I was talking to a dear friend of mine earlier this week who just finished her second half-marathon. I am so not a runner and can’t imagine doing something like that myself, but I absolutely admire and stand in awe of her for setting her mind and body to doing it and then accomplishing it.
Because this was her second half-marathon, running has clearly been a part of her life for some time now.
I remember when she declared her goal to run a half-marathon the first time, and then I watched her join a formal running group and incorporate training runs into her weekly schedule.
After her first half-marathon, she shared with me that she’s discovered running is most fun for her in the sweet spot of about 5-6 miles. She wasn’t sure she’d run a half-marathon again since she’d learned that about herself.
But then last fall, when she came to stay with me for a week, she’d recently made the decision to train for this second one.
I remember waking up one morning during her visit last fall to learn that she’d already gone for a 2-mile run in our neighborhood, having pulled up our address on Google Maps and mapped out what seemed like a good route for herself. And then I watched her sit at our farmtable in our front room that same morning and plan out her training schedule for the next few months, steadily marking an increase in mileage for each week that would get her up to the 13.1-mile race day.
When we spoke earlier this week about the race she’d completed over the weekend, it just struck me with so much force:
“Katy,” I said. “It’s kind of amazing that you’ve become the kind of person who can run 13 miles in one go. All your training has led to you being someone who has that capacity now.”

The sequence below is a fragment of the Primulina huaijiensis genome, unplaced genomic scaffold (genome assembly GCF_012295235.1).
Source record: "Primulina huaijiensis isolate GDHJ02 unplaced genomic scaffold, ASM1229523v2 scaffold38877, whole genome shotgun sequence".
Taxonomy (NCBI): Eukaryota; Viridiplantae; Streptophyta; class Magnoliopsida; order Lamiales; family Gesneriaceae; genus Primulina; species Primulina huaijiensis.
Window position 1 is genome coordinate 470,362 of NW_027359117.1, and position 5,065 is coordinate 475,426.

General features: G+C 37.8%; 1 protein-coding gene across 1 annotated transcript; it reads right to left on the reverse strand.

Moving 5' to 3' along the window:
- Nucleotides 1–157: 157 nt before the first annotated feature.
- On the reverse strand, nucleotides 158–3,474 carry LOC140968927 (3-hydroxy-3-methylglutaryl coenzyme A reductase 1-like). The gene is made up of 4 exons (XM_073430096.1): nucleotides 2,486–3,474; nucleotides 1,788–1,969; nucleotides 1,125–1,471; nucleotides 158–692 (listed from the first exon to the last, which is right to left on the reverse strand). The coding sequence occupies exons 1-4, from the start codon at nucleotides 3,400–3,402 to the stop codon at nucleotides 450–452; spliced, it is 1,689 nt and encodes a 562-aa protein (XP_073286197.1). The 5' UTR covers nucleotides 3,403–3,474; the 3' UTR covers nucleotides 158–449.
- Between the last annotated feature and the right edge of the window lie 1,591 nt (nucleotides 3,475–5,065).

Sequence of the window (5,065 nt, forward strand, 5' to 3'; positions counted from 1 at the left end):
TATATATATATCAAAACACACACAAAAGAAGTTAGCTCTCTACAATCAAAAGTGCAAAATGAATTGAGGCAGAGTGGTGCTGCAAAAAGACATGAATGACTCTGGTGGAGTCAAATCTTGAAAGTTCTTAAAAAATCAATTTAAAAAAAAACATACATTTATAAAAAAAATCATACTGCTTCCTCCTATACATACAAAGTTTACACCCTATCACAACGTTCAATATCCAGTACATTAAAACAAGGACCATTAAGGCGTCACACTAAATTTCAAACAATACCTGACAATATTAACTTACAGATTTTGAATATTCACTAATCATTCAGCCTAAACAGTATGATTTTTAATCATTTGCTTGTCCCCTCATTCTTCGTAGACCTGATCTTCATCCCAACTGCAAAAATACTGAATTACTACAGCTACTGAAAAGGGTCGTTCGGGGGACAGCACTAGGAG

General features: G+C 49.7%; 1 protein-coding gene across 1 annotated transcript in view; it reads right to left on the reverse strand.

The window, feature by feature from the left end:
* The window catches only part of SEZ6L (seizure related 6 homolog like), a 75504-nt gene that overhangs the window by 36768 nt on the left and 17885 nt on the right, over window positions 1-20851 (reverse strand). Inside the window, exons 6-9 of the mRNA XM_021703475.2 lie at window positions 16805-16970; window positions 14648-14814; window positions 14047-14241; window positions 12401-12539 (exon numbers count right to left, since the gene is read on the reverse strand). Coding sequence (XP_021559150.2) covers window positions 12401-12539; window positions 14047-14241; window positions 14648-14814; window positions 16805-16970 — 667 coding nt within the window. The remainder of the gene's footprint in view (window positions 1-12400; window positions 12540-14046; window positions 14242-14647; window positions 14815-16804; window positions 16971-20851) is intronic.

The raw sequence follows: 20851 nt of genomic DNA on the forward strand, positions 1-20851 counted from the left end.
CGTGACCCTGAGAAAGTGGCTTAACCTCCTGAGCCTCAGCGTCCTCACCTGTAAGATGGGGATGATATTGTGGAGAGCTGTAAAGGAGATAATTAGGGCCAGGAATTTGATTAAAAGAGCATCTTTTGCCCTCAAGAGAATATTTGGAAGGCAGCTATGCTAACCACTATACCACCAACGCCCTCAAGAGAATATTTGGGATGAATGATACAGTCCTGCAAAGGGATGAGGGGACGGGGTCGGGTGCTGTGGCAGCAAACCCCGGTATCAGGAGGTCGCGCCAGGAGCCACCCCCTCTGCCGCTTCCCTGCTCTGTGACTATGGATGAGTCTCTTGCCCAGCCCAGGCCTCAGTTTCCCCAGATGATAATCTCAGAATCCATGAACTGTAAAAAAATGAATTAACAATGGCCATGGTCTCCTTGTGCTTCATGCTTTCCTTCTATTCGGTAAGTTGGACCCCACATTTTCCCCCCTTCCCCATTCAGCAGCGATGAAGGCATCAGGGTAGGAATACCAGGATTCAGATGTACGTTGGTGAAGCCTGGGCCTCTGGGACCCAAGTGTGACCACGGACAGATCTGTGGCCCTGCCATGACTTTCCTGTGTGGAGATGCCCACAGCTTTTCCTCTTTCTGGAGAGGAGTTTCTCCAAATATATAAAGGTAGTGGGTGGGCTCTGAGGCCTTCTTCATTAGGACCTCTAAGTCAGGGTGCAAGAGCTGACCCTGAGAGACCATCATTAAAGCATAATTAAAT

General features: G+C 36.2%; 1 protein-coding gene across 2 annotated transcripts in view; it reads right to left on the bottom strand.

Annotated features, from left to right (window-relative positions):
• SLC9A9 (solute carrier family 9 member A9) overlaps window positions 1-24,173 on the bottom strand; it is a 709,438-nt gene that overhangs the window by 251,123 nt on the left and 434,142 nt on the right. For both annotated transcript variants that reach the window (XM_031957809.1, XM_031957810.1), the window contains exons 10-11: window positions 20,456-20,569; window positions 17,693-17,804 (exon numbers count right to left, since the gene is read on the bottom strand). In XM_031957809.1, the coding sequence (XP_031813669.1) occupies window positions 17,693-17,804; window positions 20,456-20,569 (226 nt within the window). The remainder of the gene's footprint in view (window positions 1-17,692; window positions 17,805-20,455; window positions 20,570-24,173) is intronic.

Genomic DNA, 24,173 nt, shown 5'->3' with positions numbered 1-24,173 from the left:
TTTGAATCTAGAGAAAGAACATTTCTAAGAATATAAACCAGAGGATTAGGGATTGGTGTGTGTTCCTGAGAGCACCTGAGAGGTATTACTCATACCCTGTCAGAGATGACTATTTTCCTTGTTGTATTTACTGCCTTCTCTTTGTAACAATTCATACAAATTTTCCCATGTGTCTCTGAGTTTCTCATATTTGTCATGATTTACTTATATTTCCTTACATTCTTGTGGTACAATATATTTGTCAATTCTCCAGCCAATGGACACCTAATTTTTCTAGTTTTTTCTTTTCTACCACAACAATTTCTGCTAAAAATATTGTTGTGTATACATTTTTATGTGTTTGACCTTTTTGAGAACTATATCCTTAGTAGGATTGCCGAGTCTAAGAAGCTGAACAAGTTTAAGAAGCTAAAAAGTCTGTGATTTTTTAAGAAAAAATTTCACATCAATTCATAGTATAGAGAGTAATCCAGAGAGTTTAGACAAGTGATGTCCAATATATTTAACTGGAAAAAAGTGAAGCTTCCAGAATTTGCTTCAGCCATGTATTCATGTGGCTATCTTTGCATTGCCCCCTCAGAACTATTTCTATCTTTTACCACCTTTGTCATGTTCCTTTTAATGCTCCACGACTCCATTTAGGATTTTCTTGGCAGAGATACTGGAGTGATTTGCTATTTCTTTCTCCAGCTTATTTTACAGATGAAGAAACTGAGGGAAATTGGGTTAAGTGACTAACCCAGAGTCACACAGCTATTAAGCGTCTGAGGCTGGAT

She didn’t used to be the kind of person who could run 13.1 miles. But now she is. Her wise and intentional training led her there.
It gets me thinking about spiritual formation.
We are human beings designed for growth.
We grow in the womb, and then we proceed to continue growing outside the womb in so many different directions. In fact, it seems the nature of every living thing is bent toward growth. Animals do it, trees and plants do it, and sometimes I wonder if the growth element God seemed so keen on implanting in living things will continue somehow still in heaven.
And our growth always happens by degrees.
It’s so tempting to think of the ideal life of Christ — or even just our ideal notion of a Christian — and expect ourselves to be able to live like that once we have given our lives to Christ.
We forget, or perhaps do not even know, that life in Christ is about formation. We grow in Christlikeness over time. We grow deeper into our true selves over time.
Growth always happens by degrees.
In what places are you growing right now? What is it like for you to focus on this “next right degree” Christ is about forming in you, rather than an ideal, fully formed image of Christlike perfection?